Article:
How modular construction is conquering the world of architecture
As every professional in the building industry knows, construction can be a costly and endlessly time-consuming endeavour. Delays are almost more frequent than on-time construction projects. Thankfully, there is a solution that can shorten build times and offers many other advantages: modular construction.
Flexible, convenient and eco-friendly: Modular architecture isn’t just a visual innovation – it represents a revolution in the construction process. (Poto: Simon Goetz on Unsplash)
What makes modular construction so special
From a historical perspective, modular architecture goes as far back as ancient Egypt: Already in this early period, individual blocks were used to build the pyramids. From the first preassembled wooden houses in 12th-century Japan and Leonardo da Vinci’s prefabricated house, Casa mutabile, to the Nakagin Capsule Tower in Tokyo and the classic 1970s concrete-slab buildings in Germany, modular construction has been a constant presence in architecture and continues to unfold its innovative power.
In modular construction, individual building segments, known as modules, are produced in an external, controlled factory setting and then assembled at the final site. Unlike a prefabricated building, modular construction involves the prefabrication of entire volumetric units, which are then assembled. It therefore goes far beyond the building shell. Even work that would otherwise have to be done on-site can be completed in the factory, including the insulation, wiring and plumbing. This type of prefabricated construction enables better control of the construction process far away from the influence of the elements and other potentially damaging factors. This creates greater certainty and more convenience – not to mention making the process more precise and easier to inspect and control.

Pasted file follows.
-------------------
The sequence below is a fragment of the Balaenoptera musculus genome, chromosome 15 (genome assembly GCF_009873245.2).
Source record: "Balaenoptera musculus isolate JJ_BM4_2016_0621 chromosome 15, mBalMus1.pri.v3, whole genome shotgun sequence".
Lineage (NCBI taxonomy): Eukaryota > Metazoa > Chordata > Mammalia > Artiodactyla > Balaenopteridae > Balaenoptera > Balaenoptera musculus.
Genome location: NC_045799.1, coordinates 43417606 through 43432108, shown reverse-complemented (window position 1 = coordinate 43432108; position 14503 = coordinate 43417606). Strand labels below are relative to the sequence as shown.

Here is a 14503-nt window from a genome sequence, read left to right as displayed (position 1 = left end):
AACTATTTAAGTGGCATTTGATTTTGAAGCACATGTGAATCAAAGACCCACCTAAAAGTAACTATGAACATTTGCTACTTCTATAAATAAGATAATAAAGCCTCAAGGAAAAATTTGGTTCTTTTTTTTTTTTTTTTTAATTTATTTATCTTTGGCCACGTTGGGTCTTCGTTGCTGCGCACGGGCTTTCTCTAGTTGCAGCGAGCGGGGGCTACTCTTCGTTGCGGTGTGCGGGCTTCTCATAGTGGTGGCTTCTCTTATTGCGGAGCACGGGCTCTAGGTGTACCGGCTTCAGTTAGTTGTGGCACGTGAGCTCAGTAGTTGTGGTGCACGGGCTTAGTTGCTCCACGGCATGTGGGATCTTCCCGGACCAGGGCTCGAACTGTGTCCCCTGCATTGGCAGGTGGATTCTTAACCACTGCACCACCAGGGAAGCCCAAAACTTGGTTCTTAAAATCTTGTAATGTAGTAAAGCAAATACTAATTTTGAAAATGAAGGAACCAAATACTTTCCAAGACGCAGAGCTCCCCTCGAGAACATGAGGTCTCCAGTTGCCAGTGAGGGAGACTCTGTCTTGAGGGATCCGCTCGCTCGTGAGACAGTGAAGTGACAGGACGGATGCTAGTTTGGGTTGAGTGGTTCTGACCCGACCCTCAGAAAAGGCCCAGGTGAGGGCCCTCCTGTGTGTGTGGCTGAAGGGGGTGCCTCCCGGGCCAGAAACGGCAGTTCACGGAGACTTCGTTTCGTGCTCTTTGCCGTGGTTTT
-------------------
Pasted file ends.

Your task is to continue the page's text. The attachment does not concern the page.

Tokyo’s Nakagin Capsule Tower was built in 1972, making it among the earliest modern modular housing developments. (Photo: Dariam Shamkali on Unsplash)
The benefits of modular architecture
It’s been growing in importance for years now, and yet it still seems as if modular architecture still hasn’t fully established itself in the construction industry. But gradually, modular architecture is beginning to catch on because its benefits are clear:
- Cost and time certainty
Compared to other types of construction, there isn’t a significant difference in the investment required. But when it comes to cost and time certainty, modular construction is much more attractive. Thanks to stable working conditions in the production halls, the work in progress is not exposed to the elements and can be completed on schedule without any interruptions.
- Individual adaptations
This type of construction system enables changes and additions, thereby expanding the opportunities for individual design even at an advanced stage in the project or after completion of the work. What is an office today can be a nursery tomorrow and then a home the next day with the aid of add-on modules.
- Short build times
With modular construction, it’s possible to complete all the required steps before the actual construction of the building can begin while the modules are being manufactured. This makes the construction process faster, and hence build times are shorter than on a traditional site.
- Interchangeable elements
As the building is assembled from individual modules, they can be maintained separately, and damaged parts can be easily replaced. Even repairs don’t involve laborious work on-site or setbacks.